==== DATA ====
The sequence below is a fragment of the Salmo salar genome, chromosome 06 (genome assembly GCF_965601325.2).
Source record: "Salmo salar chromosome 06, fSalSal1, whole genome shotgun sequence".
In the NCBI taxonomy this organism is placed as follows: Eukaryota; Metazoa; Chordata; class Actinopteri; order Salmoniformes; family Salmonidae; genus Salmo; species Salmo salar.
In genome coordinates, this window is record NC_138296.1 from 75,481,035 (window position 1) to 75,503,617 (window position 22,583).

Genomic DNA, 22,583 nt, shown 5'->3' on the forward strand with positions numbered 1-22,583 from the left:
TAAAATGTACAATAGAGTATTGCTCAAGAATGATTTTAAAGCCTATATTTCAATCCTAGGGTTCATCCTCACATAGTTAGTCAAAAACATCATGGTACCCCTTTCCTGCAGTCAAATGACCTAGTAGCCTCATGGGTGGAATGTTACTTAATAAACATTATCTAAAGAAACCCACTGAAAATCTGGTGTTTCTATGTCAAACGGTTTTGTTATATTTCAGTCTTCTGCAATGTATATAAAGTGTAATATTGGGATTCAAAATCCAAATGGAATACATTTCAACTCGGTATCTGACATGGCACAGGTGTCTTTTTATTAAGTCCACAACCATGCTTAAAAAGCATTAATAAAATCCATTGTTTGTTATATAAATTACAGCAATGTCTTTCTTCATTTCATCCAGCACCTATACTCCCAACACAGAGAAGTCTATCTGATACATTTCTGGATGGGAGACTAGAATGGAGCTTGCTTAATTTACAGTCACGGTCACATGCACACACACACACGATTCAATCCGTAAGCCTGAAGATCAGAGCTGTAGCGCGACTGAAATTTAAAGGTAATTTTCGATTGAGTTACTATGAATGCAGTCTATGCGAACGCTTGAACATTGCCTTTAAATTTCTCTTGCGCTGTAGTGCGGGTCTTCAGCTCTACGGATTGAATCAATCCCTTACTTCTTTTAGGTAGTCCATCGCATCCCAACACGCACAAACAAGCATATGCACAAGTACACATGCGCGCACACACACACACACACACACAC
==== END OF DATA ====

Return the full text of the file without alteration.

The sequence below is a fragment of the Salmo salar genome, chromosome 06 (genome assembly GCF_965601325.2).
Source record: "Salmo salar chromosome 06, fSalSal1, whole genome shotgun sequence".
In the NCBI taxonomy this organism is placed as follows: Eukaryota; Metazoa; Chordata; class Actinopteri; order Salmoniformes; family Salmonidae; genus Salmo; species Salmo salar.
In genome coordinates, this window is record NC_138296.1 from 75,481,035 (window position 1) to 75,503,617 (window position 22,583).

Genomic DNA, 22,583 nt, shown 5'->3' on the forward strand with positions numbered 1-22,583 from the left:
TAAAATGTACAATAGAGTATTGCTCAAGAATGATTTTAAAGCCTATATTTCAATCCTAGGGTTCATCCTCACATAGTTAGTCAAAAACATCATGGTACCCCTTTCCTGCAGTCAAATGACCTAGTAGCCTCATGGGTGGAATGTTACTTAATAAACATTATCTAAAGAAACCCACTGAAAATCTGGTGTTTCTATGTCAAACGGTTTTGTTATATTTCAGTCTTCTGCAATGTATATAAAGTGTAATATTGGGATTCAAAATCCAAATGGAATACATTTCAACTCGGTATCTGACATGGCACAGGTGTCTTTTTATTAAGTCCACAACCATGCTTAAAAAGCATTAATAAAATCCATTGTTTGTTATATAAATTACAGCAATGTCTTTCTTCATTTCATCCAGCACCTATACTCCCAACACAGAGAAGTCTATCTGATACATTTCTGGATGGGAGACTAGAATGGAGCTTGCTTAATTTACAGTCACGGTCACATGCACACACACACACGATTCAATCCGTAAGCCTGAAGATCAGAGCTGTAGCGCGACTGAAATTTAAAGGTAATTTTCGATTGAGTTACTATGAATGCAGTCTATGCGAACGCTTGAACATTGCCTTTAAATTTCTCTTGCGCTGTAGTGCGGGTCTTCAGCTCTACGGATTGAATCAATCCCTTACTTCTTTTAGGTAGTCCATCGCATCCCAACACGCACAAACAAGCATATGCACAAGTACACATGCGCGCACACACACACACACACACACAC